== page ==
"We take our cue from Davis in how to conduct ourselves as professionals," fellow St. Simons Island resident Zach Johnson said last year after Love's election to the Hall.
Love is nearly an institution in the Golden Isles, raising both of his children there and remaining loyal to the Sea Island Club, where his father taught and where his son Dru, who turned professional this year, learned to play the game.
He remembers seeing an interview with former European PGA Tour chief executive Ken Schofield before he went into the Hall of Fame, which made him realize the honor is not all about making the most birdies in the biggest tournaments.
"Ken was talking about how the Hall of Fame is more about what you do your whole golfing life," Love said. "I won enough tournaments to be eligible but I wanted to do more than win. I wanted to be like Tom Kite [who will introduce Love on Tuesday] and Ben Crenshaw and Byron Nelson, guys who were about so much more than the tournaments they won. Maybe it's why I got in. It's more than just the golf."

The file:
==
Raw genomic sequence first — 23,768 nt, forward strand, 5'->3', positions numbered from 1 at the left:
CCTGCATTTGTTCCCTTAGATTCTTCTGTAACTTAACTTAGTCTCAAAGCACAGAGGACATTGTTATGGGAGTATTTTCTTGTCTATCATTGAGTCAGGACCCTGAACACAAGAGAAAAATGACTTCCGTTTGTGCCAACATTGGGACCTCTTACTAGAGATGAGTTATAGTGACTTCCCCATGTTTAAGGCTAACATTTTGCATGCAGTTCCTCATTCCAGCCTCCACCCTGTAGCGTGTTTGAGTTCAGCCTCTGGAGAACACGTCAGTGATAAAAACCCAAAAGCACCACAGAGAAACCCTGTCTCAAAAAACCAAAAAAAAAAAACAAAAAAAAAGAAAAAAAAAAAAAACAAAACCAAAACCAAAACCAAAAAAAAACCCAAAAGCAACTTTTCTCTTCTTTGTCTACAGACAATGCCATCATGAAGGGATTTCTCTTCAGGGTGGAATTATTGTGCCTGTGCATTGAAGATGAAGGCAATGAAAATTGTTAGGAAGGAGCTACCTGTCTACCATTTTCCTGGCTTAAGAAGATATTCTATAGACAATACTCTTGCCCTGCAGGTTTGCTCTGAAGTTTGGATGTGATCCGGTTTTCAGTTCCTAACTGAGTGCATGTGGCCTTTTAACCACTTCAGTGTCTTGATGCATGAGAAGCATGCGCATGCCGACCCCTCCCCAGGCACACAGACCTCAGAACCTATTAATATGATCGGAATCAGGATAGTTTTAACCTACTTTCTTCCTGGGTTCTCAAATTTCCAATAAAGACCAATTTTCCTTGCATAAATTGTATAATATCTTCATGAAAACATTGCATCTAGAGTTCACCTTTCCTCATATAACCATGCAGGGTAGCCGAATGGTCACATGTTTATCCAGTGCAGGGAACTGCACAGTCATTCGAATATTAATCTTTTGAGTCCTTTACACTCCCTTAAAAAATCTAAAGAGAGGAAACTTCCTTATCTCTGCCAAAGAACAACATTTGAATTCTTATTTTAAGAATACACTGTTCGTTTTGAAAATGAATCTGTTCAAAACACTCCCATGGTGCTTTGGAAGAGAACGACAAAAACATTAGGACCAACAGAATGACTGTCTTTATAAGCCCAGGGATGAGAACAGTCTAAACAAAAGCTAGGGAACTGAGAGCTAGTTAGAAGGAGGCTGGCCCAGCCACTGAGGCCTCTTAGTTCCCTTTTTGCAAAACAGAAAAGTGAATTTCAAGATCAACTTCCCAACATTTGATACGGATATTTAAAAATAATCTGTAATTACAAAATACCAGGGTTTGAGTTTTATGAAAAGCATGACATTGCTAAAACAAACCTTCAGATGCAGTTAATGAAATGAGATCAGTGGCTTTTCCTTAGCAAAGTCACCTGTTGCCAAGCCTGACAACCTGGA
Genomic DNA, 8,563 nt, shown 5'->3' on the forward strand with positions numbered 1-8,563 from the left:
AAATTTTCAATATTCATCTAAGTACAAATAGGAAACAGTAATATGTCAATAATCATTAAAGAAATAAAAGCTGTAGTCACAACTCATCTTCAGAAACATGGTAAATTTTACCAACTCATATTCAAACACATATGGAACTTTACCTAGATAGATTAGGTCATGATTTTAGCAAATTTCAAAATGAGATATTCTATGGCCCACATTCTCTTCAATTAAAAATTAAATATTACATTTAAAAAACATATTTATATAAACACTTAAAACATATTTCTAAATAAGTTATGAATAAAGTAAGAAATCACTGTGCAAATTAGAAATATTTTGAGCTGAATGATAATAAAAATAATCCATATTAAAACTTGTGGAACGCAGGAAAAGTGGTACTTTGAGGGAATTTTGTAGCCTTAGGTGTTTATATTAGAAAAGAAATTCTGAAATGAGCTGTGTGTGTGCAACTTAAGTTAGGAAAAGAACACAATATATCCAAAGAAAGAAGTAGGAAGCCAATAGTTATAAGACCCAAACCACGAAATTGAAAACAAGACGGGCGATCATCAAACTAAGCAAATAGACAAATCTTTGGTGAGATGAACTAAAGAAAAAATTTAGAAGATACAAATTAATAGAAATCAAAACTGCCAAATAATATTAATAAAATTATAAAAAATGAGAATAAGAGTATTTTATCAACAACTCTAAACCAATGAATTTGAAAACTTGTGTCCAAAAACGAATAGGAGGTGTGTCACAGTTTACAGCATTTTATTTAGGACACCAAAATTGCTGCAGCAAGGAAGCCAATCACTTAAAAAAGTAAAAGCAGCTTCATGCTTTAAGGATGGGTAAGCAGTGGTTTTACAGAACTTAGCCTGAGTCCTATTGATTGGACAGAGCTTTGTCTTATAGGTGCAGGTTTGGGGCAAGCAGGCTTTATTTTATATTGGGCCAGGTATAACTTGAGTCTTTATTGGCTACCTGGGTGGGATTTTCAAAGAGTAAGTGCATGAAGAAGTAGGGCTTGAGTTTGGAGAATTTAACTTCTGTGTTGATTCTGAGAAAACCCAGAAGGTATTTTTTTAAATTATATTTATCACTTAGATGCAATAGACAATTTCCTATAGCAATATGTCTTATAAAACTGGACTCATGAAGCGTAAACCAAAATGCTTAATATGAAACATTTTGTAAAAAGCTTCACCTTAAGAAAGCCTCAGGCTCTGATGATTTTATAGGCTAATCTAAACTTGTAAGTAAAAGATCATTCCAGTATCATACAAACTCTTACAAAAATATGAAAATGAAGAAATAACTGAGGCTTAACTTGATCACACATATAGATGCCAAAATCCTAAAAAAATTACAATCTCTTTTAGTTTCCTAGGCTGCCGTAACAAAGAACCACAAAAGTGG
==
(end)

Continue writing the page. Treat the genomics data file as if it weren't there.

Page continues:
Moving to Golden Isles was pivotal
Love was born to be involved in golf in some manner. His father, Davis Love Jr., was a career club professional and teacher, and a good enough player to qualify for the Masters twice.
A key moment in Love's life came when his father decided to go into teaching full-time and moved the family from Atlanta to St. Simons Island to lead the instructional staff at the Sea Island Resort.
Love said something that could have been difficult -- tearing him away from friends and school -- turned out to be a blessing on a career and a personal basis.
"It was a crucial time for me, being in my high school years," Love said. "But I was getting to the point where I had to take golf seriously, or goof off. I poured myself into it and had more time to spend with my Dad than we had in Atlanta."
Love also met a cheerleader at Glynn Academy named Robin, who later became his wife and the mother of their two children. Their daughter Lexi made them grandparents three years ago.
The slow-paced life of the Golden Isles has always suited Love and his family.